Table of Contents
Epidemiology Research International
Volume 2011, Article ID 467265, 10 pages
Research Article

Prenatal Maternal Stress and Physical Abuse among Homeless Women and Infant Health Outcomes in the United States

1Department of Health Science, College of Life Sciences, Brigham Young University, 229-A RB, Provo, UT 84602, USA
2Department of Nutrition, Dietetics, & Food Science, College of Life Sciences, Brigham Young University, S-233 ESC, Provo, UT 84602, USA

Received 27 November 2010; Accepted 26 February 2011

Academic Editor: Kenji Wakai

Copyright © 2011 Ray M. Merrill et al. This is an open access article distributed under the Creative Commons Attribution License, which permits unrestricted use, distribution, and reproduction in any medium, provided the original work is properly cited.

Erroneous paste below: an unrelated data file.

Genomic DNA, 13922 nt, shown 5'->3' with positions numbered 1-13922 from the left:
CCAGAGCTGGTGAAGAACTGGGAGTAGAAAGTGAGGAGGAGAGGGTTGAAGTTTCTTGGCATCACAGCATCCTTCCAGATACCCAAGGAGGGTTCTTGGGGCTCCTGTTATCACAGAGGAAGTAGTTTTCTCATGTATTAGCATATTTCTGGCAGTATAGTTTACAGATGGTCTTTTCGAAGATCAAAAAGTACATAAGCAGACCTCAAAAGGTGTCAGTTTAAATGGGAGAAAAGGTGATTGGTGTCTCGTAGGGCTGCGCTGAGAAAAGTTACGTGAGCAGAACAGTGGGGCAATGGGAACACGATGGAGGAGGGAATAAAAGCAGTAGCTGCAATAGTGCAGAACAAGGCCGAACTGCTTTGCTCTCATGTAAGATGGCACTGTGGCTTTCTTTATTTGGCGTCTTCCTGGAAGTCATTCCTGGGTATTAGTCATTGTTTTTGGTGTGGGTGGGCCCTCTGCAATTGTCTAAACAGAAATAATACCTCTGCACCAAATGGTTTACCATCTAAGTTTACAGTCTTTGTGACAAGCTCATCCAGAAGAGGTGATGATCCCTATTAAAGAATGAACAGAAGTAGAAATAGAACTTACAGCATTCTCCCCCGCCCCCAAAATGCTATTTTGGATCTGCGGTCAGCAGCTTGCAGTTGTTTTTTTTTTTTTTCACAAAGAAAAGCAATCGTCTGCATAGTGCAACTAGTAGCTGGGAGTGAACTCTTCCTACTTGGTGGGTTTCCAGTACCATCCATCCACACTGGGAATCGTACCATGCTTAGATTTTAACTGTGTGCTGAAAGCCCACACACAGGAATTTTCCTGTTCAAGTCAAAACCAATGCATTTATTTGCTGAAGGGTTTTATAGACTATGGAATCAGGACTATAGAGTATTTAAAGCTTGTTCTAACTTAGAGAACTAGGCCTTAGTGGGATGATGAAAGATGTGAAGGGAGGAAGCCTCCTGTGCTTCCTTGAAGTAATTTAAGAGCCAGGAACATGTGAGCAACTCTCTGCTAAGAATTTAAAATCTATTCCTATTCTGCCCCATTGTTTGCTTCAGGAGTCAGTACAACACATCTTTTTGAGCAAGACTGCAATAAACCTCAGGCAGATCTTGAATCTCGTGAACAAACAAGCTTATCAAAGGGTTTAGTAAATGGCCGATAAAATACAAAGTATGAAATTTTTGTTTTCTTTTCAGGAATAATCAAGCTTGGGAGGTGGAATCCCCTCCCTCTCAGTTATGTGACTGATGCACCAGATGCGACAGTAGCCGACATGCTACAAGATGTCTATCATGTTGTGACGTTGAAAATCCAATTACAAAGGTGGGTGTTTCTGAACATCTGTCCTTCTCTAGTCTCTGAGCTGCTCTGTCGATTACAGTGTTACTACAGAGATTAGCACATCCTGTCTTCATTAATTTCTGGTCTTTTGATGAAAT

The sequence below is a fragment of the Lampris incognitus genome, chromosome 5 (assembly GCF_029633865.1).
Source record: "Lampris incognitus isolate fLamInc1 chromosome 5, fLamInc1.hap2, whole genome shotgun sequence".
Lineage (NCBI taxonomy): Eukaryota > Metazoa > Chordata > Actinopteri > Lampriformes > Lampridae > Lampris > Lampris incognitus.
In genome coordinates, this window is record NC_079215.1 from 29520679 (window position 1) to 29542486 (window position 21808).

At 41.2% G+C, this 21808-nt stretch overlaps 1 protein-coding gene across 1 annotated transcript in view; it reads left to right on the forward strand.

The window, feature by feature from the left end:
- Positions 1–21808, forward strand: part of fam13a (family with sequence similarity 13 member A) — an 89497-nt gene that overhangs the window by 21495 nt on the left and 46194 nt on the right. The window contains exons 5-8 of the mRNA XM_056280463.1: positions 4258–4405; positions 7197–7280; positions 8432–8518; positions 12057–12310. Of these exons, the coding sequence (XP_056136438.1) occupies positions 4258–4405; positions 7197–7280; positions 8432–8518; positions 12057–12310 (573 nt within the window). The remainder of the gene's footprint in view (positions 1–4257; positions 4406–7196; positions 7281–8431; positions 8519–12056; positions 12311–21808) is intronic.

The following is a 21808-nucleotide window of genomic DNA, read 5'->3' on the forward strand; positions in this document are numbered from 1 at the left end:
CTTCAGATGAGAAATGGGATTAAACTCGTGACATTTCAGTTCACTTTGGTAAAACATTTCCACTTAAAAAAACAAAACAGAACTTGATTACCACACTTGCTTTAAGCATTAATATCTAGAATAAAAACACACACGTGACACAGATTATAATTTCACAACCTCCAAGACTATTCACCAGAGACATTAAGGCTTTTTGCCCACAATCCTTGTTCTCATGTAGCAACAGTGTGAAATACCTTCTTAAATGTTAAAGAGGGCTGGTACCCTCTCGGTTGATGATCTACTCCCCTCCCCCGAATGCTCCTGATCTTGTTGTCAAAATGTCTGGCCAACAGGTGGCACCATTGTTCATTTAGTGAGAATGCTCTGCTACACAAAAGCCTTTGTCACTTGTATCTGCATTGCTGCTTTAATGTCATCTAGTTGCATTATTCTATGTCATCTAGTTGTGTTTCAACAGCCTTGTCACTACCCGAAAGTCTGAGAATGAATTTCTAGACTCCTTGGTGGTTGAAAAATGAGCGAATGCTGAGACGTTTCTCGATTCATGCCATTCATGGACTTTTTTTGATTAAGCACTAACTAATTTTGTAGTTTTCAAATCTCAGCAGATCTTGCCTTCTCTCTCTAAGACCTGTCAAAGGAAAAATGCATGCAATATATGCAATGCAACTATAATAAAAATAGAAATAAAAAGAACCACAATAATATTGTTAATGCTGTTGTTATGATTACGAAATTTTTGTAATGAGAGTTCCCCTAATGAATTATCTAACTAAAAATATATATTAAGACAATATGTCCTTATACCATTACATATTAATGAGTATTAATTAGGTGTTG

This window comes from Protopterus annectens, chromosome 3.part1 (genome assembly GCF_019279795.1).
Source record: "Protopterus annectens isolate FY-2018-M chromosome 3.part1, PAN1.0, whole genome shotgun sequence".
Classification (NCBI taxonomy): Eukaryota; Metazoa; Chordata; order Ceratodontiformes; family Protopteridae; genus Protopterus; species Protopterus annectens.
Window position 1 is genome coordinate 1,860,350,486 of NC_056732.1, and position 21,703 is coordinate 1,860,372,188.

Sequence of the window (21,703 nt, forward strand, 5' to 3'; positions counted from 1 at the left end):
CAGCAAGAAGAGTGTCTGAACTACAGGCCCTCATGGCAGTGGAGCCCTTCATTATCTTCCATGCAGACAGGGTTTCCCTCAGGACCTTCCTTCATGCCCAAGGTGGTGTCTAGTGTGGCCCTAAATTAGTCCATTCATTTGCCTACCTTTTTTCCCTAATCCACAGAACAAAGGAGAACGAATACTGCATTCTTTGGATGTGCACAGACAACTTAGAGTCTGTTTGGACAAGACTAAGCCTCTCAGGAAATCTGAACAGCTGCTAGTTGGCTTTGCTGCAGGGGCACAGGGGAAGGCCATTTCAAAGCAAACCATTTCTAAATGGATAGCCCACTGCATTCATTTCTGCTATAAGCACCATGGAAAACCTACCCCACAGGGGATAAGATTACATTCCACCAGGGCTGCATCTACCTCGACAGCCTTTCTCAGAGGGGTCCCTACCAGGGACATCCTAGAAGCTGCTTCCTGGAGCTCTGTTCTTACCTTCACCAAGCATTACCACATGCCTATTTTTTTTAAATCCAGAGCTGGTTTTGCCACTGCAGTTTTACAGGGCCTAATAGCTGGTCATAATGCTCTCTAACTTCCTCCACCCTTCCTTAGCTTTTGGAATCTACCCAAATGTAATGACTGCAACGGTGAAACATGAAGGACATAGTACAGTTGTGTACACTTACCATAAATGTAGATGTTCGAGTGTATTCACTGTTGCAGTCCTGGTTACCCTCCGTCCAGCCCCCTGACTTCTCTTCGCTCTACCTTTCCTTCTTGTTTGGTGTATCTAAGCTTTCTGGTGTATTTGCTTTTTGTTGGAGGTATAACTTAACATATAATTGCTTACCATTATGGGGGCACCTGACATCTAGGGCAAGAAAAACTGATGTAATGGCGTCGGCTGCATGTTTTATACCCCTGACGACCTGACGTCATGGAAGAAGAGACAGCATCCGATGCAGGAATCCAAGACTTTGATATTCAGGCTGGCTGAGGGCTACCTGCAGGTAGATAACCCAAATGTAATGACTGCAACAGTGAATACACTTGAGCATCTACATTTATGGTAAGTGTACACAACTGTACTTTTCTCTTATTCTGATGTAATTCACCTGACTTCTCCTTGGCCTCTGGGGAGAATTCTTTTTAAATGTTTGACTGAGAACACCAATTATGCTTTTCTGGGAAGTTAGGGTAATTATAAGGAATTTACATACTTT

Background. This study examines whether the relationship between maternal stress or abuse situations and infant birth weight differs between homeless and non-homeless women. Methods. Analyses are based on data from the Pregnancy Risk Assessment Monitoring System (PRAMS), 2002–2007. Results. Homeless women were significantly more likely to experience stressful life events, abusive situations, and poor maternal health than non-homeless women during pregnancy. Birth weight among infants of homeless women was, on average, 17.4 grams lighter than for infants of non-homeless women, after adjusting for maternal age, race, ethnicity, region, education, and marital status. The impact of maternal health, stress, and abuse variables on pregnancy and infant birth weight significantly interacted with homeless status. For example, vaginal bleeding, nausea, kidney/bladder infection, and failure to receive early prenatal care had significantly larger negative impacts on birth weight among homeless women than non-homeless women. Infant birth weight was consistently lower among homeless women, more so when maternal stress and abuse were involved, across all classifications of their prepregnancy weight. Conclusion. Stress and abusive situations among pregnant women have a negative influence on pregnancy-related conditions and infant birth weight. However, this negative influence is even more pronounced among homeless women.